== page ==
vauxhall diesel engines have their own separate haynes manual for some reason, in that manual it said only the injection pump has a timing mark. the injection pump also has a vernier pulley as standard, the camshaft is not keyed to the cam sprocket (alarm bells) that would be one hell of a spanner party if you had to time the injection and cam timing from scratch

              well the haynes lied or i got lucky as the crank, camshaft and the injection pump all had timing marks (little drill holes). bit fruity that the engine marks are just notches in the plastic backing plate, but if it was a tooth out it would be very noticeable. anyway, i got the engine to TDC and greeted with all marks aligned so thats a good start.







              unbolted the water pump (which is eccentric and provides the means to tension the cam belt) last remains of the coolant caught, here it is next to the new pump. notice the difference in impeller, lovely cast alloy scroll on the genuine pump, bent steel on the pattern version. wont make much difference on this engine but its the reason why people seek out genuine pumps on the sportier versions.



              video below of the pump, i was a bit peeved after all this hard work that there was absolutely nothing wrong with it. the search for my coolant leaks continues (giggles)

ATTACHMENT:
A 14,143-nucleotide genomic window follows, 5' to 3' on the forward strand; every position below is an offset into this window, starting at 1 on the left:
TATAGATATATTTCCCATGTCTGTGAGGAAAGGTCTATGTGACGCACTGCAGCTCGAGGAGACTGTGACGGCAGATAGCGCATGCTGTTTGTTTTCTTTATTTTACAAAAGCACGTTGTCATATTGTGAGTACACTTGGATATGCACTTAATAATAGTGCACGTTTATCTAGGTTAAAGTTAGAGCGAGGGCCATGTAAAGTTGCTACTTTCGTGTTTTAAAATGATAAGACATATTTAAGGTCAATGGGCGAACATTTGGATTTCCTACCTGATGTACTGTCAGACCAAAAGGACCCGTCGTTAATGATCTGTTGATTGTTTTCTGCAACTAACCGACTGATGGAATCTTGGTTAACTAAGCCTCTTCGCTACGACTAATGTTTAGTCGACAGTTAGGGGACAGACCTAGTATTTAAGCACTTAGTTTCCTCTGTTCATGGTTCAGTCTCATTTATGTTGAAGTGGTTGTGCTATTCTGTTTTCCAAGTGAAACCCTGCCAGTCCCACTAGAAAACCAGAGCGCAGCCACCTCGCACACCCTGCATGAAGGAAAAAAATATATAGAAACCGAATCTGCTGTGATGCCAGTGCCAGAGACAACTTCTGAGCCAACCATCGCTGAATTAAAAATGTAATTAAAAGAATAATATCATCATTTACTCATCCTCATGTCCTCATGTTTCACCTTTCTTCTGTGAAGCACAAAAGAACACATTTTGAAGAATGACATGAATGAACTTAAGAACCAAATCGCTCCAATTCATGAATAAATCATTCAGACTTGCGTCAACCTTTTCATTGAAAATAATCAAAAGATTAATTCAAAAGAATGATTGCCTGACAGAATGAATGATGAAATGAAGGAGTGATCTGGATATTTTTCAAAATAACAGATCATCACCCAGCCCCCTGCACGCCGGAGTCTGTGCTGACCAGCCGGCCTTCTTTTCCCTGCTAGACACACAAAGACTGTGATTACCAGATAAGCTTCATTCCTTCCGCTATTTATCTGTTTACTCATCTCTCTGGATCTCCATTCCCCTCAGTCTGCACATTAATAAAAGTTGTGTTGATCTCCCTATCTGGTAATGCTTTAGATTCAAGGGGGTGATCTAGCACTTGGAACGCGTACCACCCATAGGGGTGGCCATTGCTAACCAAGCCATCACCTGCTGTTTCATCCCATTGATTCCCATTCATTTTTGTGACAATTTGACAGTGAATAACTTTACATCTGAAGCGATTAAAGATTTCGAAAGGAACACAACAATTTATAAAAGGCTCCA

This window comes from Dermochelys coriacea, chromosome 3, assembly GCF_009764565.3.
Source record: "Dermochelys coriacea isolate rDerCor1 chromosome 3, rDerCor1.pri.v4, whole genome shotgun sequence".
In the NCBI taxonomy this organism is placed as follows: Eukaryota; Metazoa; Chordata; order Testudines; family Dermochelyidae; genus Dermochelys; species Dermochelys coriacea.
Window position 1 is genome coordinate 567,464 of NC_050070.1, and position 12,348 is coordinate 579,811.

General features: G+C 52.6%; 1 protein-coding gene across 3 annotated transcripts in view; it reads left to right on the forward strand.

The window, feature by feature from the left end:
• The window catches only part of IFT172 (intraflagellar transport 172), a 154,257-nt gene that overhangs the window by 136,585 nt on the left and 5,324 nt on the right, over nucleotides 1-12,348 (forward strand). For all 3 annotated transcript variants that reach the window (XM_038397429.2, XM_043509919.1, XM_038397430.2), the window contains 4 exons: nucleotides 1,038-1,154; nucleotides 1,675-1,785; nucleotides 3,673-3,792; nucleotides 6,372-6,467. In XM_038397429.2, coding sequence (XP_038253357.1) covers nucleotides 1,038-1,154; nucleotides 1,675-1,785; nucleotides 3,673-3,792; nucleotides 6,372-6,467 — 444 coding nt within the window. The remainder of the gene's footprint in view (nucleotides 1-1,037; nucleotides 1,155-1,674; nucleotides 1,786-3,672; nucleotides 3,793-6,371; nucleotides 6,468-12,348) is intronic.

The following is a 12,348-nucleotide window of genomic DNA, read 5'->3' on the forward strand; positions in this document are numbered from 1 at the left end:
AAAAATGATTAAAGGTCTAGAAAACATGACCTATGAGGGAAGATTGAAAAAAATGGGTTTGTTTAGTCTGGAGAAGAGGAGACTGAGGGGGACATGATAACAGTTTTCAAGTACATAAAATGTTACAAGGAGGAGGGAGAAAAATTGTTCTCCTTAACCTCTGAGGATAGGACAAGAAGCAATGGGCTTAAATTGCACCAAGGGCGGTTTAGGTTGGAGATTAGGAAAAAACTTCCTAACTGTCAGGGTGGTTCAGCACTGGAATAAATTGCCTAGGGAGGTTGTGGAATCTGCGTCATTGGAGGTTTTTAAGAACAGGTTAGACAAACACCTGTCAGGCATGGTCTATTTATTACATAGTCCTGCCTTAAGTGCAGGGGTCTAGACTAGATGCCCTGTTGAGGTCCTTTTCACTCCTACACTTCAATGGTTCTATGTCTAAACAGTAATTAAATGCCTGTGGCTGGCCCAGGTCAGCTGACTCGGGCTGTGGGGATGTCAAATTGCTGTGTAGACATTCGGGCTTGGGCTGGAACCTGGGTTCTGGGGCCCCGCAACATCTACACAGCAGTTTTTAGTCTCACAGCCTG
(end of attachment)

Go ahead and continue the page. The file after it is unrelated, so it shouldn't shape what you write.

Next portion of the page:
this is where a couple hours work turns into an afternoon, another unique feature of the diesel engines is an engine mount through the middle of the cam belt, bah.



              lovely new Gates cam belt kit which comes with the idler, the manual called this a jockey wheel, eh? but then one definition of jockey is "struggle by every available means to gain or achieve something" well played haynes, well played



              in this photo ive fitted the new pump and its retaining bolts loosely, you then need to tension the cam belt by clocking the eccentric pump with a C spanner. I don't have a C spanner but i do have a T shaped spanner with a wooden handle, improvise adapt overcome



              voila one cam belt tensioned with GM tool KM45996789.99, aka "twisting it with thumb and fore finger through 90 degrees on its longest stretch" after that all the covers refitted



              what a rewarding afternoon, all the feelgoods thoroughly topped up. Now all i need to do is run the engine up and fill it with coolant, undo that handy bleed nipple on the thermostat housing to let the air escape